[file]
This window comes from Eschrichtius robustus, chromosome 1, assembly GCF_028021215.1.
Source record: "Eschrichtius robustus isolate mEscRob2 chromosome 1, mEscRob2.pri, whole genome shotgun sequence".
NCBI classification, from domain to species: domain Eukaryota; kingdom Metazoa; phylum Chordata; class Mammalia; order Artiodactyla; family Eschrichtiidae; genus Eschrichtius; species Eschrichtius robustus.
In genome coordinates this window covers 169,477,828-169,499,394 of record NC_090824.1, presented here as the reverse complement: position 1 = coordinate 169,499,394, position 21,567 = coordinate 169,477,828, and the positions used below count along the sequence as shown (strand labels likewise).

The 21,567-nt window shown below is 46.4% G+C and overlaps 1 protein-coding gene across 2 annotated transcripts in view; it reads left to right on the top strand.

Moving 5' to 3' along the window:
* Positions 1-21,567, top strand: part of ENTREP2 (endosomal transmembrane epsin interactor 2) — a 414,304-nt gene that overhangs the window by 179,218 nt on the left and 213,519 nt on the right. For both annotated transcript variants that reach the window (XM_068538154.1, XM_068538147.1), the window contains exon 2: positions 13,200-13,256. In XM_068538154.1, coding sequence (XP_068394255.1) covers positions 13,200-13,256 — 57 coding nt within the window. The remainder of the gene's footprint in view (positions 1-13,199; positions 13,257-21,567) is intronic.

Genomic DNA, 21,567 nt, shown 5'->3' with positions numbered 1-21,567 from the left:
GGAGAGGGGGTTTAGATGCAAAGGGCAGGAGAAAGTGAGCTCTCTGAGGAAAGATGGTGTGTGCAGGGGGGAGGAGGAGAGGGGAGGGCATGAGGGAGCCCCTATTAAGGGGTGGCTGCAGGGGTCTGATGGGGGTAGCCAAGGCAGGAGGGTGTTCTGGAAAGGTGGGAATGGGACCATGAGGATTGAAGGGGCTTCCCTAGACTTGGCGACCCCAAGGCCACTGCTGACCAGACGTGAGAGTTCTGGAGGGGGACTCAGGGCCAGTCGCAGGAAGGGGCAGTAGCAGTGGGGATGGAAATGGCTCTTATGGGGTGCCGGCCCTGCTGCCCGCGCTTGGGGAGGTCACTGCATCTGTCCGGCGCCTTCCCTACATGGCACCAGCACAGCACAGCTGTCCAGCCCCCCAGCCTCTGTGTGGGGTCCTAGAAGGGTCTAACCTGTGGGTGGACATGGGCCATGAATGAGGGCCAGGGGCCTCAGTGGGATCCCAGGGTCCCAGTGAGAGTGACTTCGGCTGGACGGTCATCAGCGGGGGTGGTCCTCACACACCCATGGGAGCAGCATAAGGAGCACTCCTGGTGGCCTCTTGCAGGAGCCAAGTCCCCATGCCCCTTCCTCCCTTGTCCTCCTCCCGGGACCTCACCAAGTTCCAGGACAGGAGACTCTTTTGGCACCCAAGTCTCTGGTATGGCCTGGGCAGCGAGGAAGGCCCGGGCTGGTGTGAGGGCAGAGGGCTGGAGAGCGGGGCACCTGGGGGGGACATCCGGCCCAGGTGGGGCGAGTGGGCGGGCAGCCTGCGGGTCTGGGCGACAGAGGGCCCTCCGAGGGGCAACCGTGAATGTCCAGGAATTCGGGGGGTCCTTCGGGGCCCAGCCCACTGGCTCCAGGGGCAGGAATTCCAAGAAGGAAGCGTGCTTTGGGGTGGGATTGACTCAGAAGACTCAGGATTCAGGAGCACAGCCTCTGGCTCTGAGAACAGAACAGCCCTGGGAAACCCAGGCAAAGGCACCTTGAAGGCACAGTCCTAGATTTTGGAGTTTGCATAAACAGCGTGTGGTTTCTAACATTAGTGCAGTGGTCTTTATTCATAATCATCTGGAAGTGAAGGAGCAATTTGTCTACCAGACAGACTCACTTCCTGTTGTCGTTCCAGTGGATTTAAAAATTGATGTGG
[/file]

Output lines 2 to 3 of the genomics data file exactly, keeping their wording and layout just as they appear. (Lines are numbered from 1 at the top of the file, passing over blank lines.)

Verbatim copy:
Source record: "Eschrichtius robustus isolate mEscRob2 chromosome 1, mEscRob2.pri, whole genome shotgun sequence".
NCBI classification, from domain to species: domain Eukaryota; kingdom Metazoa; phylum Chordata; class Mammalia; order Artiodactyla; family Eschrichtiidae; genus Eschrichtius; species Eschrichtius robustus.